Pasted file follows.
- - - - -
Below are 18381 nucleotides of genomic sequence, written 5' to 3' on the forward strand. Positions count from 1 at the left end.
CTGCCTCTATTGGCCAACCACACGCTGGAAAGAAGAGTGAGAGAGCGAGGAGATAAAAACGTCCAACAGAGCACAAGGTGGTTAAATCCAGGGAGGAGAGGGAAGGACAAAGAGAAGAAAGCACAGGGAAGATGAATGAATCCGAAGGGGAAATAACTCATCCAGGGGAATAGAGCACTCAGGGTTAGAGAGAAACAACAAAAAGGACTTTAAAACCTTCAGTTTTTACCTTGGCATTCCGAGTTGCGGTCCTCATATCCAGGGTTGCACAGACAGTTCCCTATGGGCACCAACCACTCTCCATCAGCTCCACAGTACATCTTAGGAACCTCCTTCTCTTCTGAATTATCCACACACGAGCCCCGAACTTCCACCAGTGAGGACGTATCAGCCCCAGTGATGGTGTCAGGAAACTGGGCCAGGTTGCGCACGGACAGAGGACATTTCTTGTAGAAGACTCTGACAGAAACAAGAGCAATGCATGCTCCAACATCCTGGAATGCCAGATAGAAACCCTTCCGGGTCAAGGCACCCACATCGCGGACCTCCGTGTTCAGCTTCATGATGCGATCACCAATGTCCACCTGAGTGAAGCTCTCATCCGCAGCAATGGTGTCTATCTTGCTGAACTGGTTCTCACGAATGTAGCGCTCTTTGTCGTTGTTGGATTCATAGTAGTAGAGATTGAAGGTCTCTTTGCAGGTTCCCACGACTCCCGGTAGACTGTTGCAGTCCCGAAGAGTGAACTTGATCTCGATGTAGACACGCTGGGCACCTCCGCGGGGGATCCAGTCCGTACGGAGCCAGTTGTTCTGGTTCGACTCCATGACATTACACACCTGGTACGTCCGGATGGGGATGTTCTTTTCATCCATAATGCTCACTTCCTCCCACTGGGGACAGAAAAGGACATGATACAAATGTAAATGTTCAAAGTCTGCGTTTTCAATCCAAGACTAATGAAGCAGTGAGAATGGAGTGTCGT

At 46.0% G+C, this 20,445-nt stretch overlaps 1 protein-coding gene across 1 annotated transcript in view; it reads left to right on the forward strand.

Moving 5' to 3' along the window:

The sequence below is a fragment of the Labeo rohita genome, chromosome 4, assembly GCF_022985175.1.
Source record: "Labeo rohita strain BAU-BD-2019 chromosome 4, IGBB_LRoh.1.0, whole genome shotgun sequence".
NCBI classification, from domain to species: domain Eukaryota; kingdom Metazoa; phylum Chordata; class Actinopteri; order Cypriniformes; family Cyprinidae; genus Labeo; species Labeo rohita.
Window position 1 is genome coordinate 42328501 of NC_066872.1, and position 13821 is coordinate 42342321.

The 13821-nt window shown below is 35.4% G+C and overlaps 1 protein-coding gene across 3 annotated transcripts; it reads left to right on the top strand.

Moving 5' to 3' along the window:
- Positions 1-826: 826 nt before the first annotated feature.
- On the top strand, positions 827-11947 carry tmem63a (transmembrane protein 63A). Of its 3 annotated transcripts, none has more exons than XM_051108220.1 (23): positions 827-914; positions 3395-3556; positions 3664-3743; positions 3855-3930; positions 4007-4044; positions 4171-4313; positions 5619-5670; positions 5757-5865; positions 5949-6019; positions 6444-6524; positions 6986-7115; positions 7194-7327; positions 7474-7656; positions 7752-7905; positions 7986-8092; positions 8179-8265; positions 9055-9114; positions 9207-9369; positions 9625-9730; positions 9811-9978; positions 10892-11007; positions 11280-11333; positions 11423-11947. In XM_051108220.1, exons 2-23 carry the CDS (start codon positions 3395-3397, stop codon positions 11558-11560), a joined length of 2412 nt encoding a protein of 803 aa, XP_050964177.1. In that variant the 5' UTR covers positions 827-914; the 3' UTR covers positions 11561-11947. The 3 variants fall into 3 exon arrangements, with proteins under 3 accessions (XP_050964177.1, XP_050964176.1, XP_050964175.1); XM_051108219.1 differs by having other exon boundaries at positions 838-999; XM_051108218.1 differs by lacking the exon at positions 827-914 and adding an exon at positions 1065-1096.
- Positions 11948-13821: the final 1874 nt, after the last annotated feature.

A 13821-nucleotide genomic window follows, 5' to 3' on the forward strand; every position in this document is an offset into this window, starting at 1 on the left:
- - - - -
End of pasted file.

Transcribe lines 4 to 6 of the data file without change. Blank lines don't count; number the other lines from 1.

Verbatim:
Moving 5' to 3' along the window:

The sequence below is a fragment of the Labeo rohita genome, chromosome 4, assembly GCF_022985175.1.
Source record: "Labeo rohita strain BAU-BD-2019 chromosome 4, IGBB_LRoh.1.0, whole genome shotgun sequence".